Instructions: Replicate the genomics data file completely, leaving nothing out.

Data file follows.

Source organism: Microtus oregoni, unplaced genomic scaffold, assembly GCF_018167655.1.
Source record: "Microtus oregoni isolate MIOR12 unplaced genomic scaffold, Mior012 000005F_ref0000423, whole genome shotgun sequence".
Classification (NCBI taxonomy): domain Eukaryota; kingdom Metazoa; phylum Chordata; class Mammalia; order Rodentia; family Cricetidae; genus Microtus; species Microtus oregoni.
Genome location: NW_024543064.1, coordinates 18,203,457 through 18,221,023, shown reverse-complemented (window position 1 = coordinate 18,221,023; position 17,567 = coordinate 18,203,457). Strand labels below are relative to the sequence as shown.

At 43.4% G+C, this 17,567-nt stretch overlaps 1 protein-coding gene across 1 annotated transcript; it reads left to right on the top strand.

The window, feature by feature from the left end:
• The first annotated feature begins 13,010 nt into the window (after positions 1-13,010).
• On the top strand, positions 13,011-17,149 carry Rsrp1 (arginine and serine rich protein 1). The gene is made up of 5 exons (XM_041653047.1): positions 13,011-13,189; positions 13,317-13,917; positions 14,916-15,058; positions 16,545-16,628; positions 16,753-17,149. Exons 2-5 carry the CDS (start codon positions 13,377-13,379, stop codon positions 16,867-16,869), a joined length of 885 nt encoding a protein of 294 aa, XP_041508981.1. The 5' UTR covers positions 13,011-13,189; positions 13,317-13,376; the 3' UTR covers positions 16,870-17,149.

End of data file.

Source organism: Microtus oregoni, unplaced genomic scaffold, assembly GCF_018167655.1.
Source record: "Microtus oregoni isolate MIOR12 unplaced genomic scaffold, Mior012 000005F_ref0000423, whole genome shotgun sequence".
Classification (NCBI taxonomy): domain Eukaryota; kingdom Metazoa; phylum Chordata; class Mammalia; order Rodentia; family Cricetidae; genus Microtus; species Microtus oregoni.
Genome location: NW_024543064.1, coordinates 18,203,457 through 18,221,023, shown reverse-complemented (window position 1 = coordinate 18,221,023; position 17,567 = coordinate 18,203,457). Strand labels below are relative to the sequence as shown.

At 43.4% G+C, this 17,567-nt stretch overlaps 1 protein-coding gene across 1 annotated transcript; it reads left to right on the top strand.

The window, feature by feature from the left end:
• The first annotated feature begins 13,010 nt into the window (after positions 1-13,010).
• On the top strand, positions 13,011-17,149 carry Rsrp1 (arginine and serine rich protein 1). The gene is made up of 5 exons (XM_041653047.1): positions 13,011-13,189; positions 13,317-13,917; positions 14,916-15,058; positions 16,545-16,628; positions 16,753-17,149. Exons 2-5 carry the CDS (start codon positions 13,377-13,379, stop codon positions 16,867-16,869), a joined length of 885 nt encoding a protein of 294 aa, XP_041508981.1. The 5' UTR covers positions 13,011-13,189; positions 13,317-13,376; the 3' UTR covers positions 16,870-17,149.